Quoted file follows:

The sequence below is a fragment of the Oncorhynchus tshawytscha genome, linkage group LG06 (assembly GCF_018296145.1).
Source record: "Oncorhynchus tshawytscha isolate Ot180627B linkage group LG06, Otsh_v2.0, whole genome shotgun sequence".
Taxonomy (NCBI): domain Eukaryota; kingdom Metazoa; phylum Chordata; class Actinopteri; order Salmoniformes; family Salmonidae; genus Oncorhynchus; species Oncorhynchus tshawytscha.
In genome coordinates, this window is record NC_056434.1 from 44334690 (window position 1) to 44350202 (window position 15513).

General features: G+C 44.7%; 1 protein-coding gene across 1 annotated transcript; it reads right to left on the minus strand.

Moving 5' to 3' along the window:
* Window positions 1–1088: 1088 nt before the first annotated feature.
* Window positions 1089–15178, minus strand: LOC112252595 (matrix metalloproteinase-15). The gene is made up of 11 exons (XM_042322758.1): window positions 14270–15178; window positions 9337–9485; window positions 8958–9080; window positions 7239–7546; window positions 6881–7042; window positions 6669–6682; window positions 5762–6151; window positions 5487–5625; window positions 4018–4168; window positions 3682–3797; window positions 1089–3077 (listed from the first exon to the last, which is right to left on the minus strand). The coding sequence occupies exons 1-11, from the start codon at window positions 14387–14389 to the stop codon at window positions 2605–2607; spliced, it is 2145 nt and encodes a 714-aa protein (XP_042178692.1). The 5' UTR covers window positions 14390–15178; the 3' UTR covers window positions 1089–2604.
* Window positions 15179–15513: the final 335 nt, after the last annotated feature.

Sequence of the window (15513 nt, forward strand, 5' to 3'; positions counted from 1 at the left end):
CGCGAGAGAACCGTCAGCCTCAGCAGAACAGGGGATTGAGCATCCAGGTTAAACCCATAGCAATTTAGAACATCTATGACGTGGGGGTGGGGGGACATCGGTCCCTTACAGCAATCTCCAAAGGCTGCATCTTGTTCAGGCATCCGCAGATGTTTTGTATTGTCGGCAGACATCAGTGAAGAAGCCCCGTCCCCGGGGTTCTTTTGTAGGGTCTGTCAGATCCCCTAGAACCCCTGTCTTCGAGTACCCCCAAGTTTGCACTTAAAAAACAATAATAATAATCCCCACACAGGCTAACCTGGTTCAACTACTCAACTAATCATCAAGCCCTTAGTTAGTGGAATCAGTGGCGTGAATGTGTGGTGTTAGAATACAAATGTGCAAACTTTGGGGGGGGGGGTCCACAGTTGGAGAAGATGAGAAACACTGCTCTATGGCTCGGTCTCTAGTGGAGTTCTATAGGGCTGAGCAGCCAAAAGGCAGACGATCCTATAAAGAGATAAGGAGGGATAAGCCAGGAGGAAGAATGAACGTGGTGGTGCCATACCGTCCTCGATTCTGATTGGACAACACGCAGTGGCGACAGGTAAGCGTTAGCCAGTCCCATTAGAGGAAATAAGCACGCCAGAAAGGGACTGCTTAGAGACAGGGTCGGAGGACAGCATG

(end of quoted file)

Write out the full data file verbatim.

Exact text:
The sequence below is a fragment of the Oncorhynchus tshawytscha genome, linkage group LG06 (assembly GCF_018296145.1).
Source record: "Oncorhynchus tshawytscha isolate Ot180627B linkage group LG06, Otsh_v2.0, whole genome shotgun sequence".
Taxonomy (NCBI): domain Eukaryota; kingdom Metazoa; phylum Chordata; class Actinopteri; order Salmoniformes; family Salmonidae; genus Oncorhynchus; species Oncorhynchus tshawytscha.
In genome coordinates, this window is record NC_056434.1 from 44334690 (window position 1) to 44350202 (window position 15513).

General features: G+C 44.7%; 1 protein-coding gene across 1 annotated transcript; it reads right to left on the minus strand.

Moving 5' to 3' along the window:
* Window positions 1–1088: 1088 nt before the first annotated feature.
* Window positions 1089–15178, minus strand: LOC112252595 (matrix metalloproteinase-15). The gene is made up of 11 exons (XM_042322758.1): window positions 14270–15178; window positions 9337–9485; window positions 8958–9080; window positions 7239–7546; window positions 6881–7042; window positions 6669–6682; window positions 5762–6151; window positions 5487–5625; window positions 4018–4168; window positions 3682–3797; window positions 1089–3077 (listed from the first exon to the last, which is right to left on the minus strand). The coding sequence occupies exons 1-11, from the start codon at window positions 14387–14389 to the stop codon at window positions 2605–2607; spliced, it is 2145 nt and encodes a 714-aa protein (XP_042178692.1). The 5' UTR covers window positions 14390–15178; the 3' UTR covers window positions 1089–2604.
* Window positions 15179–15513: the final 335 nt, after the last annotated feature.

Sequence of the window (15513 nt, forward strand, 5' to 3'; positions counted from 1 at the left end):
CGCGAGAGAACCGTCAGCCTCAGCAGAACAGGGGATTGAGCATCCAGGTTAAACCCATAGCAATTTAGAACATCTATGACGTGGGGGTGGGGGGACATCGGTCCCTTACAGCAATCTCCAAAGGCTGCATCTTGTTCAGGCATCCGCAGATGTTTTGTATTGTCGGCAGACATCAGTGAAGAAGCCCCGTCCCCGGGGTTCTTTTGTAGGGTCTGTCAGATCCCCTAGAACCCCTGTCTTCGAGTACCCCCAAGTTTGCACTTAAAAAACAATAATAATAATCCCCACACAGGCTAACCTGGTTCAACTACTCAACTAATCATCAAGCCCTTAGTTAGTGGAATCAGTGGCGTGAATGTGTGGTGTTAGAATACAAATGTGCAAACTTTGGGGGGGGGGGTCCACAGTTGGAGAAGATGAGAAACACTGCTCTATGGCTCGGTCTCTAGTGGAGTTCTATAGGGCTGAGCAGCCAAAAGGCAGACGATCCTATAAAGAGATAAGGAGGGATAAGCCAGGAGGAAGAATGAACGTGGTGGTGCCATACCGTCCTCGATTCTGATTGGACAACACGCAGTGGCGACAGGTAAGCGTTAGCCAGTCCCATTAGAGGAAATAAGCACGCCAGAAAGGGACTGCTTAGAGACAGGGTCGGAGGACAGCATG